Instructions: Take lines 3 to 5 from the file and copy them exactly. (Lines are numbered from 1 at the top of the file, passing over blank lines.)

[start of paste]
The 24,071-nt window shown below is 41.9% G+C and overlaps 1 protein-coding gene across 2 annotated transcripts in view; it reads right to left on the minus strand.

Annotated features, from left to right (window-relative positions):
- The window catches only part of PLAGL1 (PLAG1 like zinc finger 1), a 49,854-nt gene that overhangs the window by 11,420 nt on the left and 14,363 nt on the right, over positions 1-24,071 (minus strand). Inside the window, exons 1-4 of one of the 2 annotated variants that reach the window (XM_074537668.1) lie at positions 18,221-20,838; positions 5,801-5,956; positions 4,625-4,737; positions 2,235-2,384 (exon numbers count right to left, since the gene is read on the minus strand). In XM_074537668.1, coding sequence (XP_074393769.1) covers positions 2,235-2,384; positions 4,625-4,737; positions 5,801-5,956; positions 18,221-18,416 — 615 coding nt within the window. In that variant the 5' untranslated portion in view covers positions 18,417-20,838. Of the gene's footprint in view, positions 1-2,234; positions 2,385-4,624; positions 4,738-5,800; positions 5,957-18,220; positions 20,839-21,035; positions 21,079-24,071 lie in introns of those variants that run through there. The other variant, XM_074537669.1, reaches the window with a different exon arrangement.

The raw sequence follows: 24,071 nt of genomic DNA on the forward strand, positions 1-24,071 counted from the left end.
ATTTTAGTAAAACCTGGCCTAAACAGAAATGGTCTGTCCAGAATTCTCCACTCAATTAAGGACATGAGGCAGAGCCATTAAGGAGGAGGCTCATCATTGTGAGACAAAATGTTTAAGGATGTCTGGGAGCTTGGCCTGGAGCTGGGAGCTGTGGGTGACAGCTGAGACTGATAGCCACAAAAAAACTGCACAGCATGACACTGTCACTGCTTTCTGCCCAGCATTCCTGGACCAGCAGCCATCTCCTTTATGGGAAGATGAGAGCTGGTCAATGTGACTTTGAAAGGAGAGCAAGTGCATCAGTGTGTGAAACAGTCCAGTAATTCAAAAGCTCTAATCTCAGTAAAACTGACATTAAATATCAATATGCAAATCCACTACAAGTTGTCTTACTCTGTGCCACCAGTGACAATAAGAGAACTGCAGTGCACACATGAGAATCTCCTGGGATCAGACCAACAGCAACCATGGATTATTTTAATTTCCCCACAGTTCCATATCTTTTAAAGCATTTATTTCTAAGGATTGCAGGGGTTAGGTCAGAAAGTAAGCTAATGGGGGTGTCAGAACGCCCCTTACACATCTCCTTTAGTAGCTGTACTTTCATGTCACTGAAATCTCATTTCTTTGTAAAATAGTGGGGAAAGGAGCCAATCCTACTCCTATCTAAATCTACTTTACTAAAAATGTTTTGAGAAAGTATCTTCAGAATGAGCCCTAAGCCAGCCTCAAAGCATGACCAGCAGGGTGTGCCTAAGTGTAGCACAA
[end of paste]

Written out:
- The window catches only part of PLAGL1 (PLAG1 like zinc finger 1), a 49,854-nt gene that overhangs the window by 11,420 nt on the left and 14,363 nt on the right, over positions 1-24,071 (minus strand). Inside the window, exons 1-4 of one of the 2 annotated variants that reach the window (XM_074537668.1) lie at positions 18,221-20,838; positions 5,801-5,956; positions 4,625-4,737; positions 2,235-2,384 (exon numbers count right to left, since the gene is read on the minus strand). In XM_074537668.1, coding sequence (XP_074393769.1) covers positions 2,235-2,384; positions 4,625-4,737; positions 5,801-5,956; positions 18,221-18,416 — 615 coding nt within the window. In that variant the 5' untranslated portion in view covers positions 18,417-20,838. Of the gene's footprint in view, positions 1-2,234; positions 2,385-4,624; positions 4,738-5,800; positions 5,957-18,220; positions 20,839-21,035; positions 21,079-24,071 lie in introns of those variants that run through there. The other variant, XM_074537669.1, reaches the window with a different exon arrangement.

The raw sequence follows: 24,071 nt of genomic DNA on the forward strand, positions 1-24,071 counted from the left end.
ATTTTAGTAAAACCTGGCCTAAACAGAAATGGTCTGTCCAGAATTCTCCACTCAATTAAGGACATGAGGCAGAGCCATTAAGGAGGAGGCTCATCATTGTGAGACAAAATGTTTAAGGATGTCTGGGAGCTTGGCCTGGAGCTGGGAGCTGTGGGTGACAGCTGAGACTGATAGCCACAAAAAAACTGCACAGCATGACACTGTCACTGCTTTCTGCCCAGCATTCCTGGACCAGCAGCCATCTCCTTTATGGGAAGATGAGAGCTGGTCAATGTGACTTTGAAAGGAGAGCAAGTGCATCAGTGTGTGAAACAGTCCAGTAATTCAAAAGCTCTAATCTCAGTAAAACTGACATTAAATATCAATATGCAAATCCACTACAAGTTGTCTTACTCTGTGCCACCAGTGACAATAAGAGAACTGCAGTGCACACATGAGAATCTCCTGGGATCAGACCAACAGCAACCATGGATTATTTTAATTTCCCCACAGTTCCATATCTTTTAAAGCATTTATTTCTAAGGATTGCAGGGGTTAGGTCAGAAAGTAAGCTAATGGGGGTGTCAGAACGCCCCTTACACATCTCCTTTAGTAGCTGTACTTTCATGTCACTGAAATCTCATTTCTTTGTAAAATAGTGGGGAAAGGAGCCAATCCTACTCCTATCTAAATCTACTTTACTAAAAATGTTTTGAGAAAGTATCTTCAGAATGAGCCCTAAGCCAGCCTCAAAGCATGACCAGCAGGGTGTGCCTAAGTGTAGCACAA